Nearing the midpoint of her first full term as mayor, Bradshaw acknowledged aspects of the past year have been difficult.
"The city was in a position where it had not increased utility rates in a number of years and it was creating a bad situation," she said. "No one wants to raise service rates or taxes, and it is really sad for the people of the city to have to bear the weight of all the increases in one year."
However, Bradshaw said she is looking forward to making good use out of the additional funds created by the rate increases.
In total, there are 12 stormwater, 27 wastewater and 34 water utility projects in the works that could be completed by the end of 2013.
"There is a lot of work to be done in the city, and I want to get the ball rolling on as many projects as possible," Bradshaw said. "The wastewater and stormwater projects may wait until later in 2010 because we have to let the revenues build up a little so we don't pay for something we can't afford."
One of the biggest projects Bradshaw said she is looking forward to seeing the start of in 2010 is the construction of the new water tower at Craig Park.
Construction of the water tower was originally slated to begin in January 2010, but a couple of elements have pushed the start date back to the spring.
"We switched to Kenna Consulting, Indianapolis, to do our grant writing because we felt they would move in a more timely manner, and they have proved they can do the job very well with all the hard work they have done with the Neighborhood Stabilization Program (NSP) Grant," she said. "Also, it can be hard to start a major project like that in the winter months with the ground frozen, but I can't see the work starting any later than Spring."
Bradshaw added the other major project the city will try to get up and running in the next year is the Pogues Run detention pond, which must be created before the state will begin the United States 40 project.
"There is a lot of work to be done, but we are hoping to be able to purchase the necessary easements for the project in 2010, and complete the detention pond by the end of 2011," she said. "It has been difficult to get started because funding has been an issue, but so has getting through all the red tape involved."
Continuing to work well with county officials for the overall improvement of the county's economic status is also high on Bradshaw's list of goals for the upcoming year.
"We are really blessed to be able to work so well with the county toward achieving goals," she said. "Hopefully, together we will be able to improve the Interstate-70 interchange so it will attract more business and create more jobs for both city and county residents."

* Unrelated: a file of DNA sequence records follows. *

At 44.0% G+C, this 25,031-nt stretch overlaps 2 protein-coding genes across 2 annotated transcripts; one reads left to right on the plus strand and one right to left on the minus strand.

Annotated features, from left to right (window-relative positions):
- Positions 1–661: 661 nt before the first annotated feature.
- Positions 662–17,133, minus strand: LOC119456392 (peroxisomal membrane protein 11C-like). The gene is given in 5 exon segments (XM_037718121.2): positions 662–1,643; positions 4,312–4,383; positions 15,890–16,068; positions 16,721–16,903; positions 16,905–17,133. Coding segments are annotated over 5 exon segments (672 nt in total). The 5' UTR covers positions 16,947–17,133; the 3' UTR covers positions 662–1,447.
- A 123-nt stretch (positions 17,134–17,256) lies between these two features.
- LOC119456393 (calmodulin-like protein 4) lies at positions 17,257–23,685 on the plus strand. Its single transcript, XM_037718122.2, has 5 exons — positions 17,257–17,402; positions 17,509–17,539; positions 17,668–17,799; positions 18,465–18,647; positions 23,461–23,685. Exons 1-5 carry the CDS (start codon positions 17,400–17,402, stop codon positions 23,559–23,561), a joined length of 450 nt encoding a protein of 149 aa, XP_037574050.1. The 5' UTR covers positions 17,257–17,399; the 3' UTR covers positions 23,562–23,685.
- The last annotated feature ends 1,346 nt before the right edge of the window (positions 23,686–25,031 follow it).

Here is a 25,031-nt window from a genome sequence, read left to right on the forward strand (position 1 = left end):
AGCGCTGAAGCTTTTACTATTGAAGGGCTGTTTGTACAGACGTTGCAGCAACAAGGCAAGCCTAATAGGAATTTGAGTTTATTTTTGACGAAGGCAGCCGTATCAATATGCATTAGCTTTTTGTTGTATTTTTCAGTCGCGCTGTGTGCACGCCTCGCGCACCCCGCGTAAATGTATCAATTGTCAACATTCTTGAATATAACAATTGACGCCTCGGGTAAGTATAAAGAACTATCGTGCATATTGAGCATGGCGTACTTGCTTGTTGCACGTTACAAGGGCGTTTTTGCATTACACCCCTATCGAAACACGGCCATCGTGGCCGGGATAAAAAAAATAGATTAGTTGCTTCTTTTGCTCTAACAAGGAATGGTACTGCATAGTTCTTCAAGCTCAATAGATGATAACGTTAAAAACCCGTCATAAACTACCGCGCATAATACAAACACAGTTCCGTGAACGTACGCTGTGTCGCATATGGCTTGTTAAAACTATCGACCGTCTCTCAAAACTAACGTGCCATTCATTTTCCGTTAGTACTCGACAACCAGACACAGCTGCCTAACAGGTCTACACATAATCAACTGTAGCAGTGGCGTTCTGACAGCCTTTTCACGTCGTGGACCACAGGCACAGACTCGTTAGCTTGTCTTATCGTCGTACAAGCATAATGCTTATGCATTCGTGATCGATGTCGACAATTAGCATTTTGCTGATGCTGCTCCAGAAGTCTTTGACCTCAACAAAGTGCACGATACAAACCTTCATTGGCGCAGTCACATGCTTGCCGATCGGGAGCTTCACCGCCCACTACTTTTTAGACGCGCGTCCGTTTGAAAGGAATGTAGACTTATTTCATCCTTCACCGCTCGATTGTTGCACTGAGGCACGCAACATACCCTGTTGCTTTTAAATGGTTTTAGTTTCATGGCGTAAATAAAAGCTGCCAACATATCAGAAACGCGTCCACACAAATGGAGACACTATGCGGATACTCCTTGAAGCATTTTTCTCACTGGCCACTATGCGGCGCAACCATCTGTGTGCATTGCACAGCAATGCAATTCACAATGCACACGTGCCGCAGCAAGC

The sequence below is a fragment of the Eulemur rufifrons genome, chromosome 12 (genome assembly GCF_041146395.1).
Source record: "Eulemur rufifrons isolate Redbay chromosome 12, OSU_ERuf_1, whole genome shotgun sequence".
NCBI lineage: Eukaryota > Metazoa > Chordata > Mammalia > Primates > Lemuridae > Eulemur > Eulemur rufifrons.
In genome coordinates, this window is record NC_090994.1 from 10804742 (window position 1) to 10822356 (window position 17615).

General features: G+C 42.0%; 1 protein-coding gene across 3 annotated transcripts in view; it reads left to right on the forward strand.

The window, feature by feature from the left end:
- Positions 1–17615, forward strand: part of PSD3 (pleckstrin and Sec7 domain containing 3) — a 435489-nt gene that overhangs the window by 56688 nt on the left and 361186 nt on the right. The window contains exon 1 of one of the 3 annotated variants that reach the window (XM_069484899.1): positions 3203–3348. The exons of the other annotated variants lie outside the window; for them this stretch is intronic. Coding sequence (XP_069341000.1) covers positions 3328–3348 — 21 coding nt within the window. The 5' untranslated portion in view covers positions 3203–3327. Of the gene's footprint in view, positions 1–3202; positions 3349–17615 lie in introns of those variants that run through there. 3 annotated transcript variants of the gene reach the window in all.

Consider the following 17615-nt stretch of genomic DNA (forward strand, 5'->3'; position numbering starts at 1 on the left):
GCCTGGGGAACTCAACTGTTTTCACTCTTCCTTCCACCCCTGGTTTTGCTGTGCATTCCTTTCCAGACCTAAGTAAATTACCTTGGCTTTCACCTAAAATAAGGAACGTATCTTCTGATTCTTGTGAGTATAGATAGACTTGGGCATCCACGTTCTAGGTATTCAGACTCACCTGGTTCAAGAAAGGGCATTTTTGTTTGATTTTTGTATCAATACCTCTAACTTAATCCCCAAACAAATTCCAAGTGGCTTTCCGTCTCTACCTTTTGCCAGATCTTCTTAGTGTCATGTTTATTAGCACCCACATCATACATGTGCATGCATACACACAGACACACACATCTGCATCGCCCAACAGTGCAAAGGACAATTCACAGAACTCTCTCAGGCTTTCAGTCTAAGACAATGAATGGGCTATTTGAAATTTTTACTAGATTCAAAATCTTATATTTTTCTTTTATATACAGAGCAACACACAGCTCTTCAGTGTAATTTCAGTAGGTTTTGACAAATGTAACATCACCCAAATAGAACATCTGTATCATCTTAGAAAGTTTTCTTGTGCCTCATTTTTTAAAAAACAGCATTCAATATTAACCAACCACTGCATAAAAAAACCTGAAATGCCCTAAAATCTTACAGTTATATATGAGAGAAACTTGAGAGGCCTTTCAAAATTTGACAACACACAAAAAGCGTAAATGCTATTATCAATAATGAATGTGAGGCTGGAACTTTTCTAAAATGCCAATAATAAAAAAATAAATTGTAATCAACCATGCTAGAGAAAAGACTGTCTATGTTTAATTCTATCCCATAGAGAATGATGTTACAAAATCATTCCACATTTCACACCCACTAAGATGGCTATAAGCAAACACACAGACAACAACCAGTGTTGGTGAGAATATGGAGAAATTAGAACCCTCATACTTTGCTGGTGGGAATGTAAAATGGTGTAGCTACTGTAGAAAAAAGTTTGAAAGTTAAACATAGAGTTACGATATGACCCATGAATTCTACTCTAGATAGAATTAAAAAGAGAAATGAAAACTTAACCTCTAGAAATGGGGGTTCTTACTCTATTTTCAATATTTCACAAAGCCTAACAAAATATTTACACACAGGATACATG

According to the city's capital improvement plan, estimated cost of the various projects have factored in a 10 percent inflation increase for each year leading up to 2013, which allows the city to better plan for the future.
Although the annual inflation rate has fluctuated between 1.6 and 3.8 percent since 2000, Bradshaw said the higher estimates could be beneficial in the future.
"We factored in the inflation at 10 percent so we could try to better predict project costs on the high end," she said. "The projects could come in at lower costs than we are projecting, which could leave funding available to put on other projects and possibly complete those quicker. Right now, we are planning for the worst-case scenarios when it comes to costs so we are prepared for them rather than waiting and finding out the funding is not there to do a project at all."
She added there are no plans to institute increases on any other rates in the near future.
"Barring a major incident, I can almost guarantee there will be no other rate increases in 2010," she said. "We have the Capital Improvement Plan in place, which sets out the many projects the city plans to complete with the recent increases, and we are focused on improving the city's infrastructure. Plus, we are also looking into more grant possibilities and other funding alternatives."
Above all, Bradshaw said her highest priority for 2010 and beyond is continuing to do what she can to improve the city and help the residents as much as possible.
"The main focus at all times is to try and do what is best for the city as a whole," Bradshaw said. "As always, my door is open for residents to come in and voice their concerns or provide suggestions for improvements, and if you can't make it down, feel free to call City Hall and we will do what we can to help."
To contact Mayor Bradshaw, call City Hall at 443-2221 or e-mail her at email@example.com.